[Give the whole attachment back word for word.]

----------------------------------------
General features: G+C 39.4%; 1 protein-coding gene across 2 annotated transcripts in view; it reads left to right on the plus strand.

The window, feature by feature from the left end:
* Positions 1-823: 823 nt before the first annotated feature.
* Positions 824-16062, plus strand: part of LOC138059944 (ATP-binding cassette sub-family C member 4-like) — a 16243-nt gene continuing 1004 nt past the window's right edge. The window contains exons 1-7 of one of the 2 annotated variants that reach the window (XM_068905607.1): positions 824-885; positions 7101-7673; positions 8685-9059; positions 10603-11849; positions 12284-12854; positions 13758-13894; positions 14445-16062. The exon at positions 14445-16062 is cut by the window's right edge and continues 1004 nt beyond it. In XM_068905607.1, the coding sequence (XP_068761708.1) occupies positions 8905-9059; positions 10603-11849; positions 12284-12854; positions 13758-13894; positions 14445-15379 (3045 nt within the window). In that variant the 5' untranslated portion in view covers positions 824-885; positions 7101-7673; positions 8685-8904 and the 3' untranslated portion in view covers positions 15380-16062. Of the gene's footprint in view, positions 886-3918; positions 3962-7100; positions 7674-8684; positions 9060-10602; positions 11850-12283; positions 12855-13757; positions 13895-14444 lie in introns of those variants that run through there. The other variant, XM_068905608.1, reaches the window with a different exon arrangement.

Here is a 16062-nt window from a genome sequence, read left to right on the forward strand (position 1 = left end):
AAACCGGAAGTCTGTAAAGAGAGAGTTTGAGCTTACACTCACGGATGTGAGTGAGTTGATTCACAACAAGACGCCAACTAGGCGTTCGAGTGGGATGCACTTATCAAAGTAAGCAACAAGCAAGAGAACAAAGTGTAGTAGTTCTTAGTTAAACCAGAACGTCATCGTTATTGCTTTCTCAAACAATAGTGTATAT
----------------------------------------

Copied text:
General features: G+C 39.4%; 1 protein-coding gene across 2 annotated transcripts in view; it reads left to right on the plus strand.

The window, feature by feature from the left end:
* Positions 1-823: 823 nt before the first annotated feature.
* Positions 824-16062, plus strand: part of LOC138059944 (ATP-binding cassette sub-family C member 4-like) — a 16243-nt gene continuing 1004 nt past the window's right edge. The window contains exons 1-7 of one of the 2 annotated variants that reach the window (XM_068905607.1): positions 824-885; positions 7101-7673; positions 8685-9059; positions 10603-11849; positions 12284-12854; positions 13758-13894; positions 14445-16062. The exon at positions 14445-16062 is cut by the window's right edge and continues 1004 nt beyond it. In XM_068905607.1, the coding sequence (XP_068761708.1) occupies positions 8905-9059; positions 10603-11849; positions 12284-12854; positions 13758-13894; positions 14445-15379 (3045 nt within the window). In that variant the 5' untranslated portion in view covers positions 824-885; positions 7101-7673; positions 8685-8904 and the 3' untranslated portion in view covers positions 15380-16062. Of the gene's footprint in view, positions 886-3918; positions 3962-7100; positions 7674-8684; positions 9060-10602; positions 11850-12283; positions 12855-13757; positions 13895-14444 lie in introns of those variants that run through there. The other variant, XM_068905608.1, reaches the window with a different exon arrangement.

Here is a 16062-nt window from a genome sequence, read left to right on the forward strand (position 1 = left end):
AAACCGGAAGTCTGTAAAGAGAGAGTTTGAGCTTACACTCACGGATGTGAGTGAGTTGATTCACAACAAGACGCCAACTAGGCGTTCGAGTGGGATGCACTTATCAAAGTAAGCAACAAGCAAGAGAACAAAGTGTAGTAGTTCTTAGTTAAACCAGAACGTCATCGTTATTGCTTTCTCAAACAATAGTGTATAT